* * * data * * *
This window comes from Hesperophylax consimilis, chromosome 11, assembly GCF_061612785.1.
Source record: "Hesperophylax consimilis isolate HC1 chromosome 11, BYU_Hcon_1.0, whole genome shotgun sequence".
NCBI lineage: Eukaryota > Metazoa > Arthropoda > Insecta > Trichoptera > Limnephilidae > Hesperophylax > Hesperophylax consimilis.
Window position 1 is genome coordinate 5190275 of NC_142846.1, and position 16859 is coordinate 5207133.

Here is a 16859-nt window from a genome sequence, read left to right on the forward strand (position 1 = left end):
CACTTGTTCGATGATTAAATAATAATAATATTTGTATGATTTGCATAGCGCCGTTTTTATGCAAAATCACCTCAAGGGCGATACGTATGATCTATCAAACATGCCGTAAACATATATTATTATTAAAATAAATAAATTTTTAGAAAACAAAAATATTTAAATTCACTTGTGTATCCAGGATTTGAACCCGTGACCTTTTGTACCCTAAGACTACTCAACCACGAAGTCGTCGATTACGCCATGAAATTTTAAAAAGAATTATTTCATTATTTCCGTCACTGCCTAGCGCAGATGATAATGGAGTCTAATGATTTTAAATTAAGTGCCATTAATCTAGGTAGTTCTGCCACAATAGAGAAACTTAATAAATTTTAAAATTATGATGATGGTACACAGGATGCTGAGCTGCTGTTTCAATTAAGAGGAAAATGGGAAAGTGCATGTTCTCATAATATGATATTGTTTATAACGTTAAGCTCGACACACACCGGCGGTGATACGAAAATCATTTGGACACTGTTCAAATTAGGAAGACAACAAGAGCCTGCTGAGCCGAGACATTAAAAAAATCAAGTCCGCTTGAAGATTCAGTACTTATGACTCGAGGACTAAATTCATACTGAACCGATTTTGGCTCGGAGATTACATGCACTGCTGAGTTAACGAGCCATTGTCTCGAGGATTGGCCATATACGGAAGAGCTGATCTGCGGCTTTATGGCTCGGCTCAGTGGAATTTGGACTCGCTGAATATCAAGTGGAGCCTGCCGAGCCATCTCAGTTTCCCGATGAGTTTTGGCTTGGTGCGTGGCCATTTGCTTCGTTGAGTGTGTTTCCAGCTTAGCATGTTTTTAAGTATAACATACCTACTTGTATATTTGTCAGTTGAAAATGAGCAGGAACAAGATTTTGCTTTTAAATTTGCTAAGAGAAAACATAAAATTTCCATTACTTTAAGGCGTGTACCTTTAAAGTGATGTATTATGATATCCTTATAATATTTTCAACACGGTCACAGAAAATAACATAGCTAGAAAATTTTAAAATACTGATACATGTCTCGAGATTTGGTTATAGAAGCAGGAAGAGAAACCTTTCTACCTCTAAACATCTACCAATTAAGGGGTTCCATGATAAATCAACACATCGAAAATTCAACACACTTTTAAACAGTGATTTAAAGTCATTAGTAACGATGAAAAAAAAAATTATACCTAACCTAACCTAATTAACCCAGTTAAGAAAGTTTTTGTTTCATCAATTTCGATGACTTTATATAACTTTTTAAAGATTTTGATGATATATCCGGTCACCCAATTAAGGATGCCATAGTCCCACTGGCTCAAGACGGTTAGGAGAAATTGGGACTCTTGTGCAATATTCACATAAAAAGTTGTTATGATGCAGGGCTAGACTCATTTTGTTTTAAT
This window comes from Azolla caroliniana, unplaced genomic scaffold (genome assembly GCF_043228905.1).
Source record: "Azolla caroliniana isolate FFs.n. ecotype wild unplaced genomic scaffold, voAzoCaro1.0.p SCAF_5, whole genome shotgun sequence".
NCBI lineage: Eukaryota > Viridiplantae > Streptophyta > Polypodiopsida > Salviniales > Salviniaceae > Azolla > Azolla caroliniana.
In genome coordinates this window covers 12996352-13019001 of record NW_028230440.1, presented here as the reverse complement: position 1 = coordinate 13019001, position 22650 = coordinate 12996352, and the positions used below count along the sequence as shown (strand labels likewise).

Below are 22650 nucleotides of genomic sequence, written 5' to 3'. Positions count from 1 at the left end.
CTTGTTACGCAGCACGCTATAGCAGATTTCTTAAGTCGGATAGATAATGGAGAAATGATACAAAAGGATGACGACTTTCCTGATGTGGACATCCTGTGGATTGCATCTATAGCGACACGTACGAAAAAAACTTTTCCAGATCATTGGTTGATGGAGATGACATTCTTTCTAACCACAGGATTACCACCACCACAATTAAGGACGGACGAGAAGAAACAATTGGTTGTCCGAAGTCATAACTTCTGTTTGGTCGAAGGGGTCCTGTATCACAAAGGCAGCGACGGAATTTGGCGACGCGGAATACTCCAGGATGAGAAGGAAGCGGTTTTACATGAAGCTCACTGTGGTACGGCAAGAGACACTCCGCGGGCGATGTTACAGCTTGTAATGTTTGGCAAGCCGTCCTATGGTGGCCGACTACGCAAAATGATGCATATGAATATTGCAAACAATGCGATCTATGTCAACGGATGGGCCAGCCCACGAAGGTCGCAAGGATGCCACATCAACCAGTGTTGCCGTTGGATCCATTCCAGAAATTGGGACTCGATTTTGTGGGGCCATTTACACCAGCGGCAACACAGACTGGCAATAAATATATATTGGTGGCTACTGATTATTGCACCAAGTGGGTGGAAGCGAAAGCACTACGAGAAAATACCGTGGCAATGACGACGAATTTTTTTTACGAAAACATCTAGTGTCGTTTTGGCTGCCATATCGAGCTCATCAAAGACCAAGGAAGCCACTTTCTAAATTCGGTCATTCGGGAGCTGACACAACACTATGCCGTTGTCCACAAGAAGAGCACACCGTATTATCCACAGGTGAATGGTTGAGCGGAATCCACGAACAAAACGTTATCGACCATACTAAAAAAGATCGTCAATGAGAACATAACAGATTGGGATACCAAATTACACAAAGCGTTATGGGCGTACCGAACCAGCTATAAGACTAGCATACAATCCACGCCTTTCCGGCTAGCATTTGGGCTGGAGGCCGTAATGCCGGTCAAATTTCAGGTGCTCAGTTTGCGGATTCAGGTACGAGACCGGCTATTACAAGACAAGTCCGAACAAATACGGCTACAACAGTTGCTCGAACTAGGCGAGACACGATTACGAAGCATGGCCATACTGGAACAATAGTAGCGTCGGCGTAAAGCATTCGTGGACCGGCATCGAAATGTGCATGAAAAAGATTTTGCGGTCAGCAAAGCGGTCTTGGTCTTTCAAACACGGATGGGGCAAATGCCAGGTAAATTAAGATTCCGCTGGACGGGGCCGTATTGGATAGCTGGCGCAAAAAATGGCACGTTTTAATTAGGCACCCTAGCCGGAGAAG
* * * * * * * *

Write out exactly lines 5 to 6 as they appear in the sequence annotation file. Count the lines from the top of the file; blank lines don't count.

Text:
Here is a 16859-nt window from a genome sequence, read left to right on the forward strand (position 1 = left end):
CACTTGTTCGATGATTAAATAATAATAATATTTGTATGATTTGCATAGCGCCGTTTTTATGCAAAATCACCTCAAGGGCGATACGTATGATCTATCAAACATGCCGTAAACATATATTATTATTAAAATAAATAAATTTTTAGAAAACAAAAATATTTAAATTCACTTGTGTATCCAGGATTTGAACCCGTGACCTTTTGTACCCTAAGACTACTCAACCACGAAGTCGTCGATTACGCCATGAAATTTTAAAAAGAATTATTTCATTATTTCCGTCACTGCCTAGCGCAGATGATAATGGAGTCTAATGATTTTAAATTAAGTGCCATTAATCTAGGTAGTTCTGCCACAATAGAGAAACTTAATAAATTTTAAAATTATGATGATGGTACACAGGATGCTGAGCTGCTGTTTCAATTAAGAGGAAAATGGGAAAGTGCATGTTCTCATAATATGATATTGTTTATAACGTTAAGCTCGACACACACCGGCGGTGATACGAAAATCATTTGGACACTGTTCAAATTAGGAAGACAACAAGAGCCTGCTGAGCCGAGACATTAAAAAAATCAAGTCCGCTTGAAGATTCAGTACTTATGACTCGAGGACTAAATTCATACTGAACCGATTTTGGCTCGGAGATTACATGCACTGCTGAGTTAACGAGCCATTGTCTCGAGGATTGGCCATATACGGAAGAGCTGATCTGCGGCTTTATGGCTCGGCTCAGTGGAATTTGGACTCGCTGAATATCAAGTGGAGCCTGCCGAGCCATCTCAGTTTCCCGATGAGTTTTGGCTTGGTGCGTGGCCATTTGCTTCGTTGAGTGTGTTTCCAGCTTAGCATGTTTTTAAGTATAACATACCTACTTGTATATTTGTCAGTTGAAAATGAGCAGGAACAAGATTTTGCTTTTAAATTTGCTAAGAGAAAACATAAAATTTCCATTACTTTAAGGCGTGTACCTTTAAAGTGATGTATTATGATATCCTTATAATATTTTCAACACGGTCACAGAAAATAACATAGCTAGAAAATTTTAAAATACTGATACATGTCTCGAGATTTGGTTATAGAAGCAGGAAGAGAAACCTTTCTACCTCTAAACATCTACCAATTAAGGGGTTCCATGATAAATCAACACATCGAAAATTCAACACACTTTTAAACAGTGATTTAAAGTCATTAGTAACGATGAAAAAAAAAATTATACCTAACCTAACCTAATTAACCCAGTTAAGAAAGTTTTTGTTTCATCAATTTCGATGACTTTATATAACTTTTTAAAGATTTTGATGATATATCCGGTCACCCAATTAAGGATGCCATAGTCCCACTGGCTCAAGACGGTTAGGAGAAATTGGGACTCTTGTGCAATATTCACATAAAAAGTTGTTATGATGCAGGGCTAGACTCATTTTGTTTTAAT